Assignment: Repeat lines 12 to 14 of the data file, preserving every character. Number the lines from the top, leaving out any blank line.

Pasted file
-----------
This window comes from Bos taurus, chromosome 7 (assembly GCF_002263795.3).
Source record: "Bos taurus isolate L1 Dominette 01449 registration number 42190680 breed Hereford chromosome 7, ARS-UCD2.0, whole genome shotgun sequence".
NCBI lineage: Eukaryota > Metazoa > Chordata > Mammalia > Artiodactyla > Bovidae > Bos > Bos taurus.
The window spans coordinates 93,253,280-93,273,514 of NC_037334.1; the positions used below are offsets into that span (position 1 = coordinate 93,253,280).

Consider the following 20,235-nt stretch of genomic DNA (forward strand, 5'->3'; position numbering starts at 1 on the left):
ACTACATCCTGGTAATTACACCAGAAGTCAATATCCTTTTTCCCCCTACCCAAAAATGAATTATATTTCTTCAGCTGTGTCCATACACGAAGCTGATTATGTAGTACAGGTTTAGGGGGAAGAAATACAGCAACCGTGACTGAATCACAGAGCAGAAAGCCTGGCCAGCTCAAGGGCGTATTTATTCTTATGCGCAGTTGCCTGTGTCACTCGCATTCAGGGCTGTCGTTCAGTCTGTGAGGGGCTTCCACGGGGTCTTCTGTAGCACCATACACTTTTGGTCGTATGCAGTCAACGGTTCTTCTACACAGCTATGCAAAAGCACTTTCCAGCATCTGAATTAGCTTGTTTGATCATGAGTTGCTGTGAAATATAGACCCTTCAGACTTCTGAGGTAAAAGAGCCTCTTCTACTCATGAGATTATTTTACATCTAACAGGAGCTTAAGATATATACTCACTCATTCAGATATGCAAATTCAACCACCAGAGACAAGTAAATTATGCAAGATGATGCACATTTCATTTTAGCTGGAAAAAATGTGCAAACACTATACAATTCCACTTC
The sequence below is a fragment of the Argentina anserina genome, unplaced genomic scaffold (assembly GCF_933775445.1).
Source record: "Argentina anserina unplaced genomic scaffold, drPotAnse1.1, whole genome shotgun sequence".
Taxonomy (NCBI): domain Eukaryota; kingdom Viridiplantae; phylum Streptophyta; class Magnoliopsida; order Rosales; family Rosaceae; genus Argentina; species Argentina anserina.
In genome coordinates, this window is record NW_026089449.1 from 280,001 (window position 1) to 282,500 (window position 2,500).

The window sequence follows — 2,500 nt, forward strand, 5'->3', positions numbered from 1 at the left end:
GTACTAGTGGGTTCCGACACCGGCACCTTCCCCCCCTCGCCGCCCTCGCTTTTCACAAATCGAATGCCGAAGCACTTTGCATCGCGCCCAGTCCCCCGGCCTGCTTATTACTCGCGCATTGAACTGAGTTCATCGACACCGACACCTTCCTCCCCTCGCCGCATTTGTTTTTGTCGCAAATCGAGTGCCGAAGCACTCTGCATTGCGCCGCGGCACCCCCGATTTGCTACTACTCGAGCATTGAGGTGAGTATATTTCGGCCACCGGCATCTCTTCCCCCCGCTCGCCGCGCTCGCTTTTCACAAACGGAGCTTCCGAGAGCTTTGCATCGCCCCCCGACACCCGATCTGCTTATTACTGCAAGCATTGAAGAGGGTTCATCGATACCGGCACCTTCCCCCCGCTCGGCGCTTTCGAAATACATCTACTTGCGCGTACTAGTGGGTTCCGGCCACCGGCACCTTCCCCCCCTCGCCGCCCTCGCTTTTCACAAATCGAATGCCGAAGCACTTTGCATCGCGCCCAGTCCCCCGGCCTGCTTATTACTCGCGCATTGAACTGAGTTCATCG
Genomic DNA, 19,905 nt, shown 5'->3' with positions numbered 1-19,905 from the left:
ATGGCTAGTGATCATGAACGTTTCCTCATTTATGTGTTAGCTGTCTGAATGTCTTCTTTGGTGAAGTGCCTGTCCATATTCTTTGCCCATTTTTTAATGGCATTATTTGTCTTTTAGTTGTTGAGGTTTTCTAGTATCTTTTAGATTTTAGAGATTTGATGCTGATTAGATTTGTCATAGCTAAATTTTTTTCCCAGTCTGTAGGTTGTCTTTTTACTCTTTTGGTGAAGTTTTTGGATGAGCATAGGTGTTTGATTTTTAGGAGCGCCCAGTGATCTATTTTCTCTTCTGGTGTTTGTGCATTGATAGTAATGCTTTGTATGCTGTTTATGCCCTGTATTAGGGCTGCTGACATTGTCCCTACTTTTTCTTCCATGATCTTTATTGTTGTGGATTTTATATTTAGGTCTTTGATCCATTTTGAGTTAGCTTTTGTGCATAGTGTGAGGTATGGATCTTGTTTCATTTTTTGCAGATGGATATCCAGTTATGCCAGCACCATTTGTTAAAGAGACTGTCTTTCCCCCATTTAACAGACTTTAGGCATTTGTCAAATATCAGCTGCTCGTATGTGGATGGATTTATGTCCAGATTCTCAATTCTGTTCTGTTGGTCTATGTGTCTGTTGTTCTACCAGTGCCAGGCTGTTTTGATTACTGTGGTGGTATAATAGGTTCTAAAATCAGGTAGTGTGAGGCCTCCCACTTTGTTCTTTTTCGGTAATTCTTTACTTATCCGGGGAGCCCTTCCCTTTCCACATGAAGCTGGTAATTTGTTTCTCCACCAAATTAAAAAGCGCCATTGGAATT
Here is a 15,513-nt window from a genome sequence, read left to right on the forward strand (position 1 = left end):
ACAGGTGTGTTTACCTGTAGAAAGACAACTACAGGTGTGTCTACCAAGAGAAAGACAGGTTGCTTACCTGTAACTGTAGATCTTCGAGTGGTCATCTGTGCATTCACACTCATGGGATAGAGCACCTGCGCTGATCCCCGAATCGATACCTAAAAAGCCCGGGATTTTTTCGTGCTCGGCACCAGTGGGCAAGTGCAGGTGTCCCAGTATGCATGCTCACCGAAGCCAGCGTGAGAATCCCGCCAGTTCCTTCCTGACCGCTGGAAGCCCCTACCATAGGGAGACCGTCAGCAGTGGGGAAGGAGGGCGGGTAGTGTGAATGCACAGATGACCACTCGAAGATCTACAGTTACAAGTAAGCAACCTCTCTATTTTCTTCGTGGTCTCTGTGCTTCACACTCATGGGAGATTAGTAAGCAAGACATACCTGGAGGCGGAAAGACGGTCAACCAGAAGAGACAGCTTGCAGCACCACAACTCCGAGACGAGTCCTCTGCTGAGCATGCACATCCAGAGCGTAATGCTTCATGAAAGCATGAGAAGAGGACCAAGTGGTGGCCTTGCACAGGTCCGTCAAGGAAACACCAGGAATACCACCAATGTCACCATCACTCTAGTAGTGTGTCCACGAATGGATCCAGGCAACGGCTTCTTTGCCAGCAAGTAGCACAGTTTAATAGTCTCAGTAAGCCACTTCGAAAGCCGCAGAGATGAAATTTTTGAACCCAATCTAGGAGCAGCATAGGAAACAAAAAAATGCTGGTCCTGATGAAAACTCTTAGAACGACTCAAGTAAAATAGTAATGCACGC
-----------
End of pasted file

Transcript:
GTACTAGTGGGTTCCGACACCGGCACCTTCCCCCCCTCGCCGCCCTCGCTTTTCACAAATCGAATGCCGAAGCACTTTGCATCGCGCCCAGTCCCCCGGCCTGCTTATTACTCGCGCATTGAACTGAGTTCATCGACACCGACACCTTCCTCCCCTCGCCGCATTTGTTTTTGTCGCAAATCGAGTGCCGAAGCACTCTGCATTGCGCCGCGGCACCCCCGATTTGCTACTACTCGAGCATTGAGGTGAGTATATTTCGGCCACCGGCATCTCTTCCCCCCGCTCGCCGCGCTCGCTTTTCACAAACGGAGCTTCCGAGAGCTTTGCATCGCCCCCCGACACCCGATCTGCTTATTACTGCAAGCATTGAAGAGGGTTCATCGATACCGGCACCTTCCCCCCGCTCGGCGCTTTCGAAATACATCTACTTGCGCGTACTAGTGGGTTCCGGCCACCGGCACCTTCCCCCCCTCGCCGCCCTCGCTTTTCACAAATCGAATGCCGAAGCACTTTGCATCGCGCCCAGTCCCCCGGCCTGCTTATTACTCGCGCATTGAACTGAGTTCATCG
Genomic DNA, 19,905 nt, shown 5'->3' with positions numbered 1-19,905 from the left:
ATGGCTAGTGATCATGAACGTTTCCTCATTTATGTGTTAGCTGTCTGAATGTCTTCTTTGGTGAAGTGCCTGTCCATATTCTTTGCCCATTTTTTAATGGCATTATTTGTCTTTTAGTTGTTGAGGTTTTCTAGTATCTTTTAGATTTTAGAGATTTGATGCTGATTAGATTTGTCATAGCTAAATTTTTTTCCCAGTCTGTAGGTTGTCTTTTTACTCTTTTGGTGAAGTTTTTGGATGAGCATAGGTGTTTGATTTTTAGGAGCGCCCAGTGATCTATTTTCTCTTCTGGTGTTTGTGCATTGATAGTAATGCTTTGTATGCTGTTTATGCCCTGTATTAGGGCTGCTGACATTGTCCCTACTTTTTCTTCCATGATCTTTATTGTTGTGGATTTTATATTTAGGTCTTTGATCCATTTTGAGTTAGCTTTTGTGCATAGTGTGAGGTATGGATCTTGTTTCATTTTTTGCAGATGGATATCCAGTTATGCCAGCACCATTTGTTAAAGAGACTGTCTTTCCCCCATTTAACAGACTTTAGGCATTTGTCAAATATCAGCTGCTCGTATGTGGATGGATTTATGTCCAGATTCTCAATTCTGTTCTGTTGGTCTATGTGTCTGTTGTTCTACCAGTGCCAGGCTGTTTTGATTACTGTGGTGGTATAATAGGTTCTAAAATCAGGTAGTGTGAGGCCTCCCACTTTGTTCTTTTTCGGTAATTCTTTACTTATCCGGGGAGCCCTTCCCTTTCCACATGAAGCTGGTAATTTGTTTCTCCACCAAATTAAAAAGCGCCATTGGAATT